The Budget yesterday was the first since the start of the Coronavirus pandemic and following the end of the transition period arrangement between the EU and the UK.
We were happy to see that there is still significant support out there for businesses that have been hit by the pandemic, albeit unfortunately still minimal help for limited company directors.
The main announcements were:
Furlough has been extended again until the end of September 2021. In July employers will have to contribute 10%, and in August and September they will have to contribute 20%.
Self employed grants
There will be two further Self Employed Income Support Grants covering the period from February 2021 to the end of September 2021. Those who were not eligible for the earlier grants because they commenced self employment during the 2019/20 tax year may be able to claim this time round.
The first grant will cover up to 80% of average trading profits, the final one will only pay out that much if there is a 30% reduction in turnover during that period, otherwise the maximum claim will only be 30% of average trading profits.
In England there is a restart grant for non essential retail businesses of up to £6,000 per premises, and for hospitality, leisure, and personal care of up to £18,000 per premises. The amount of the grants will depend on rateable value.
The current business rates holiday for retail, hospitality and leisure will continue at 100% up to the end of June 2021 with a further two thirds rates cut for closed businesses over the following nine months.
VAT rate for hospitality, hotel and accommodation
The temporary VAT rate cut from 20% to 5% for the hospitality, hotel and accommodation sectors which was due to finish on 31 March 2021 has now been extended for a further six-month period at 5% until 30 September 2021. A new reduced rate of 12.5% will then be introduced, which will end on 31 March 2022.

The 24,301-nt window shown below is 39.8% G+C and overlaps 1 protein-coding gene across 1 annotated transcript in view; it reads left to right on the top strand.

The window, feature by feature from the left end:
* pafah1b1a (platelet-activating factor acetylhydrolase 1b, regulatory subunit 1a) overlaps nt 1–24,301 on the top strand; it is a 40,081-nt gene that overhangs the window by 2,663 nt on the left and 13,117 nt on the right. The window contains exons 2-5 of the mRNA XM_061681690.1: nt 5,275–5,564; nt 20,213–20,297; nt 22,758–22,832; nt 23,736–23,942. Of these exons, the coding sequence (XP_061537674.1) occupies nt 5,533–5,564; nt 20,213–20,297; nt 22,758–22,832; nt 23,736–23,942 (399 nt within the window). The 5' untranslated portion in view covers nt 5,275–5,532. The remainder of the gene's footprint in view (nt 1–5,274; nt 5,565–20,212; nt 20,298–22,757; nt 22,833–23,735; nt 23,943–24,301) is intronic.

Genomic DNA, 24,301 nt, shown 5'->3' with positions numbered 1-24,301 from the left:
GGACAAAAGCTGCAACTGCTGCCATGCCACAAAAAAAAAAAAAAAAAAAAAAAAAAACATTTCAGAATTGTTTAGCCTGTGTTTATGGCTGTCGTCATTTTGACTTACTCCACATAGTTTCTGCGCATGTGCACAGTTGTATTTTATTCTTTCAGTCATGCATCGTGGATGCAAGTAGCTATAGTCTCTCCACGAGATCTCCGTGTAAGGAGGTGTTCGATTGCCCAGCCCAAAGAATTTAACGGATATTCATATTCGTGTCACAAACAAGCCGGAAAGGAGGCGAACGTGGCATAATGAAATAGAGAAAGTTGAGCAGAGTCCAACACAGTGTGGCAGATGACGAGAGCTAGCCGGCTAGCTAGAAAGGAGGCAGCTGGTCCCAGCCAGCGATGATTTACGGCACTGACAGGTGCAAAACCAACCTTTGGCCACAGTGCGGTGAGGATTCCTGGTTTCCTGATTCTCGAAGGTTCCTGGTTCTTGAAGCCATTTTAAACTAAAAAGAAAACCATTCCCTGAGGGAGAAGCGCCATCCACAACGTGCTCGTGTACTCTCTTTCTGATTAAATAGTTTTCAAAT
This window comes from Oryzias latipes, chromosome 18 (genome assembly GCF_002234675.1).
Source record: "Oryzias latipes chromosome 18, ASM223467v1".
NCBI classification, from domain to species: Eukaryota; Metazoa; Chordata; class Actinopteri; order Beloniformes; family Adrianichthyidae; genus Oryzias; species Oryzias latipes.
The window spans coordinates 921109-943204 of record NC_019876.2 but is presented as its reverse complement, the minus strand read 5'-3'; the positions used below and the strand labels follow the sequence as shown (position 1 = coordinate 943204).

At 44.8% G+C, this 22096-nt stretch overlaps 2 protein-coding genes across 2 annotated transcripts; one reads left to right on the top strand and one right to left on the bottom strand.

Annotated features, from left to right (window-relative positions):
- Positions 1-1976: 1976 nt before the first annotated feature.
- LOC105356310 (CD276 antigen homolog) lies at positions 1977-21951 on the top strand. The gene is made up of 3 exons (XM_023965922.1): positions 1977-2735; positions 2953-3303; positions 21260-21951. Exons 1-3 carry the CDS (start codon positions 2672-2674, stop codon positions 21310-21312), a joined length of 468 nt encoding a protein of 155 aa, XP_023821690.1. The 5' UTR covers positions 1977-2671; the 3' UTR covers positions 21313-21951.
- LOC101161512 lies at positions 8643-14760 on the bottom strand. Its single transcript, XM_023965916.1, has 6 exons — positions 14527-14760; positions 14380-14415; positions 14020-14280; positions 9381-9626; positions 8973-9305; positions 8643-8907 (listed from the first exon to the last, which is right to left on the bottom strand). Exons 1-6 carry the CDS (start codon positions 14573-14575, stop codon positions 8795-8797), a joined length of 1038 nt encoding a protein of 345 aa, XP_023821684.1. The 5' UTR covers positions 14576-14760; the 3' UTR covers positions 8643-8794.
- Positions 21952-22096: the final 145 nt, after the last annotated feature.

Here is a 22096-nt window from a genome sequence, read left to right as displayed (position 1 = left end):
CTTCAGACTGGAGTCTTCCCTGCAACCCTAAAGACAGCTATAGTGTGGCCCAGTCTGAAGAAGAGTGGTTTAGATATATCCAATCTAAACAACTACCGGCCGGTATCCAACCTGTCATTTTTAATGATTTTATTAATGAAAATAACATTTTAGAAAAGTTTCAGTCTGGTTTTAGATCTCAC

For those businesses still seeking loans, the Government will guarantee new loans up to 80% up to a maximum of £10 million under the Recovery Loan Scheme.
The new scheme aims to help businesses affected by COVID-19 and can be used for any legitimate business purpose, including managing cashflow, investment and growth. It is designed to appeal to businesses that can afford to take out additional debt finance for these purposes.
Corporation tax to increase
The corporation tax rate will go up from April 2023, from 19% to 25%, for companies with profits exceeding £250,000. Companies with profits of £50,000 or less will continue to pay at 19%. For those in between there will effectively be a sliding scale.
The super deduction will come into effect next month and will end after 31 March 2023. Businesses can claim on qualifying expenditures during that period. The allowance will be 130% on most new plant and machinery investments that ordinarily qualify for 18% main rate writing down allowances. There will be a first-year allowance of 50% on most new plant and machinery investments that ordinarily qualify for the 6% special rate.
This is a fantastic tax break if you are planning to invest in new equipment. It is worth waiting until April if you had been planning to buy equipment in March.
Carry back of corporation tax trading losses
If your company has made losses then you can take advantage of the temporary extension of carry back of trading losses from the normal one-year entitlement to a period of three years.
There’s a lot to take in. If you want to chat through how this applies to you then get in touch.